The aim of this article has been to shed light on the landscape and development of deep learning models that have defined the field and improved our ability to solve challenging problems. Now that we’ve covered the popular architectures and models of the past, we’ll move on to the state of the art.

The architectures that we’ll discuss here include:

- DenseNet
- ResNeXt
- MnasNet
- ShuffleNet v2

- Basics of Convolutional Neural Networks (CNNs): Understanding how CNNs work, including concepts like convolutional layers, pooling layers, and fully connected layers.
- Neural Network Training: Familiarity with backpropagation, optimization techniques (e.g., SGD, Adam), and loss functions.
- Model Evaluation Metrics: Knowledge of metrics such as accuracy, precision, recall, and F1-score to evaluate the performance of deep learning models.
- Understanding of Transfer Learning: Basics of transfer learning and how pre-trained models can be fine-tuned for specific tasks.
- Residual Connections: Awareness of the concept of residual connections as introduced in ResNet, which helps in understanding the advancements in models like ResNeXt.

The name “DenseNet” refers to Densely Connected Convolutional Networks. It was proposed by Gao Huang, Zhuang Liu, and their team in 2017 at the CVPR Conference. It received the best paper award, and has accrued over 2000 citations.

Traditional convolutional networks with *n* layers have *n* connections; one between each layer and its subsequent layer. In DenseNet each layer connects to every other layer in a feed-forward fashion, meaning that DenseNet has *n*(*n*+1)/2 connections in total. For each layer the feature maps of all preceding layers are used as inputs, and its own feature-maps are used as inputs to all subsequent layers.

DenseNet boasts one big advantage over conventional deep CNNs: the information passed through many layers will not be washed-out or vanish by the time it reaches the end of the network. This is achieved by a simple connectivity pattern. To understand this, one must know how layers in a normal CNN are connected.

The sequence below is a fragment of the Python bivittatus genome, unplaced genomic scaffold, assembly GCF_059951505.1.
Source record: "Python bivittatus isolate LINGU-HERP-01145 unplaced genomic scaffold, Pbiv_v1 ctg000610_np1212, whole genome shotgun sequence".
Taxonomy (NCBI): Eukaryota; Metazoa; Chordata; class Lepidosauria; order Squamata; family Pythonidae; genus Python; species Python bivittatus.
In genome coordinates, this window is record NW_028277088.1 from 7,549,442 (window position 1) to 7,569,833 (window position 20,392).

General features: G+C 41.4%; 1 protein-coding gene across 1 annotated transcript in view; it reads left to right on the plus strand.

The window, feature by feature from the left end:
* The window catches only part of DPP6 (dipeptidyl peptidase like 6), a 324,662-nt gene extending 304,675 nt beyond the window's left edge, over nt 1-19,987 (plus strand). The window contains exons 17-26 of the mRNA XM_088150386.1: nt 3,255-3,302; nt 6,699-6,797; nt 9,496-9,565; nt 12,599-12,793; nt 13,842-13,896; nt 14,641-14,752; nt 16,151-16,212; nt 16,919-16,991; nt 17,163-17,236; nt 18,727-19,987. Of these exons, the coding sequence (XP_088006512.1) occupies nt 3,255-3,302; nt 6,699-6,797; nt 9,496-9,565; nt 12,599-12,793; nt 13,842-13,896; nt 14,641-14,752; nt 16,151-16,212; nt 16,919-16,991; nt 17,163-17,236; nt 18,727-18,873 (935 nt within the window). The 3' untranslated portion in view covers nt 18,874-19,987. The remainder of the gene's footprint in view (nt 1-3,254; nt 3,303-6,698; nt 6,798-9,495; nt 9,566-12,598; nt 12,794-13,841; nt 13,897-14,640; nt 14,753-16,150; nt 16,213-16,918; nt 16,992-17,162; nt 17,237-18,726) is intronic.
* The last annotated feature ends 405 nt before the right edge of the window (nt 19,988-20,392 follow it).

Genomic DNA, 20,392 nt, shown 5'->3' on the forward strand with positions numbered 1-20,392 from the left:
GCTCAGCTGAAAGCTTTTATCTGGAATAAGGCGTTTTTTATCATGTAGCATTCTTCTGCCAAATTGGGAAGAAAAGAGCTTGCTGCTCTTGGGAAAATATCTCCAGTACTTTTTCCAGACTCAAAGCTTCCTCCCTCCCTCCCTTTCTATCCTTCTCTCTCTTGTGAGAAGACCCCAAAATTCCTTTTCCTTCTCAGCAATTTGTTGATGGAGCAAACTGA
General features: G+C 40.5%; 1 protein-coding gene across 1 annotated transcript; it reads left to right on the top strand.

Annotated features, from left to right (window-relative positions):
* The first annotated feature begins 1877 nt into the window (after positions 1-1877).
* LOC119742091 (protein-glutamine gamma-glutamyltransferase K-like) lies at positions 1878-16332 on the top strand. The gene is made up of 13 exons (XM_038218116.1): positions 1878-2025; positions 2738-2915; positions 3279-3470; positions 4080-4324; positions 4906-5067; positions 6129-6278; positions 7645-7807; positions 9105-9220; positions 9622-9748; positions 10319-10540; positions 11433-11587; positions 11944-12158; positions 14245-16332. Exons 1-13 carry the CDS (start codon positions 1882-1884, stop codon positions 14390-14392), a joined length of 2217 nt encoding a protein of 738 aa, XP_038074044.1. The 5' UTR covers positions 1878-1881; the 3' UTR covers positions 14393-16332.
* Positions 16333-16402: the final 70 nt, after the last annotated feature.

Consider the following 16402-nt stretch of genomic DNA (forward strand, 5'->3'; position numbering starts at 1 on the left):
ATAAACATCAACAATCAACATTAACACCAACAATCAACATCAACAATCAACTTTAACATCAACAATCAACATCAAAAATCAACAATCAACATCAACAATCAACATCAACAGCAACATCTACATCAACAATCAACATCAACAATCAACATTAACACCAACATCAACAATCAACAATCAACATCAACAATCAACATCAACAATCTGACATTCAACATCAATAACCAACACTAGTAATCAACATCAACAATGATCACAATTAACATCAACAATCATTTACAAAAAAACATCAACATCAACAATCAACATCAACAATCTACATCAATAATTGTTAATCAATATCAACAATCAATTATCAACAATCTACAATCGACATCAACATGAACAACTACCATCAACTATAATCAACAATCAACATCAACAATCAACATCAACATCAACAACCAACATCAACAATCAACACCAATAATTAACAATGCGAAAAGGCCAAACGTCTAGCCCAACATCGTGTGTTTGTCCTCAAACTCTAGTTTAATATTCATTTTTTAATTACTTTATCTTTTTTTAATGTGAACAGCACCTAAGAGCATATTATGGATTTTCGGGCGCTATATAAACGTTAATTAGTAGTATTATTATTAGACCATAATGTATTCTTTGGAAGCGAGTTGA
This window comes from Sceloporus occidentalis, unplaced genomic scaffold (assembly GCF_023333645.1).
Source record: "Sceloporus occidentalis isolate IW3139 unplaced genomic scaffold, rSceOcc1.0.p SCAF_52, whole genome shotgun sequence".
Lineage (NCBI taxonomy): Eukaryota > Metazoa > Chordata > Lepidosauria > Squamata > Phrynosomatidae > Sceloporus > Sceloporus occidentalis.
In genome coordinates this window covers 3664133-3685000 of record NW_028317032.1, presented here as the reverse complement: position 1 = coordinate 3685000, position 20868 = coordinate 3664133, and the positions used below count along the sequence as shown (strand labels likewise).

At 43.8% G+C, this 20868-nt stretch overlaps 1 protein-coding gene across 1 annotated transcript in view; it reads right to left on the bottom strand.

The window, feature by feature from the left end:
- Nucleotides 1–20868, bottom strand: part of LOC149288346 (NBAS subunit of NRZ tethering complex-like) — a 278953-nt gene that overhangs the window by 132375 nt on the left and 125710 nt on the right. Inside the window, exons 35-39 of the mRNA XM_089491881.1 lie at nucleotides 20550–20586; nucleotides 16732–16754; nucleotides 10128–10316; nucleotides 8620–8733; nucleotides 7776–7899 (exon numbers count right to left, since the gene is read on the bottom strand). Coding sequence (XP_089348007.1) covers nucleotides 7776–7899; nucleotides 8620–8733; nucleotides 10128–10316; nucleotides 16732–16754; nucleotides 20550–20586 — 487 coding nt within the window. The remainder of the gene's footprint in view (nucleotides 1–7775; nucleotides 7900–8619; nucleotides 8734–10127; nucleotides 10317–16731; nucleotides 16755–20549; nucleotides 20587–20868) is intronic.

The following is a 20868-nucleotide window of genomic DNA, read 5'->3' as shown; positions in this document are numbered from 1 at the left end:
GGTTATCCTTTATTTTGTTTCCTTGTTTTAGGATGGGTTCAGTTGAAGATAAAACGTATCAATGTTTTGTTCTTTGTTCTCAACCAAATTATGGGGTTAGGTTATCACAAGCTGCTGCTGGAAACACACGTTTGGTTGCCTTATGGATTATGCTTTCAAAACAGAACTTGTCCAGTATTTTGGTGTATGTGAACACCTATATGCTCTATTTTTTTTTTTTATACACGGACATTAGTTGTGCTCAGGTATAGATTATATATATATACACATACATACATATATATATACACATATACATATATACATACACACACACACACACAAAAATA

Here’s a simple CNN where the layers are sequentially connected. In the Dense Block, however, each layer obtains additional inputs from all preceding layers, and passes its own feature maps to all subsequent layers. Below is an image depicting the dense block.

As the layers in the network receive feature maps from all the preceding layers, the network will be thinner and more compact. Below is a 5-layer dense block with the number of channels set to 4.

DenseNet has been applied to various different datasets. Based on the dimensionality of the input, different types of dense blocks are used. Below is a brief description of these layers.
**Basic DenseNet Composition Layer:** In this type of dense block each layer is followed by a pre-activated batch normalization layer, ReLU activation function, and a 3×3 convolution. Below is a snapshot.

**BottleNeck DenseNet (DenseNet-B):** As every layer produces *k* output feature maps, computation can be harder at every level. Hence the authors presented a bottleneck structure where 1×1 convolutions are used before a 3×3 convolution layer, shown below.

**DenseNet Compression:** To improve the model compactness, the authors tried reducing the feature maps at the transition layers. So if a dense block consists of *m* feature maps and the transition layer generates *i* output feature maps, where 0 < *i* <= 1, this *i* also denotes the compression factor. If the value of i is equal to one (i=1), the number of feature maps across transition layers remains unchanged. If i < 1, then the architecture is referred to as DenseNet-C and the value of *i* would be changed to 0.5. When both the bottleneck and transition layers with *i* < 1 are used, we refer to our model as DenseNet-BC.
**Multiple Dense Blocks with Transition Layers:** The dense blocks in the architecture are followed by a 1×1 Convolution layer and 2×2 average pooling layer. As the feature map sizes are the same, it’s easy to concatenate the transition layers. Lastly, at the end of the dense block, a global average pooling is performed which is attached to a softmax classifier.

The DenseNet architecture defined in the original research paper is applied to three datasets: CIFAR, SVHN, and ImageNet. All the architectures used a stochastic gradient descent optimizer for training. The training batch size for CIFAR and SVHN was 64, for 300 and 40 epochs, respectively. The initial learning rate was set to 0.1 and was further reduced. Below are the metrics for DenseNet trained on ImageNet:

- Batch size: 256
- Epochs: 90
- Learning rate: 0.1, decreased by a factor of 10 at epochs 30 and 60
- Weight decay and momentum: 0.00004 and 0.9

Below are the detailed results showing how different configurations of DenseNet compare to other networks on the CIFAR and SVHN datasets. The data in blue indicates the best results.

Below are the Top-1 and Top-5 errors for different sizes of DenseNet on ImageNet.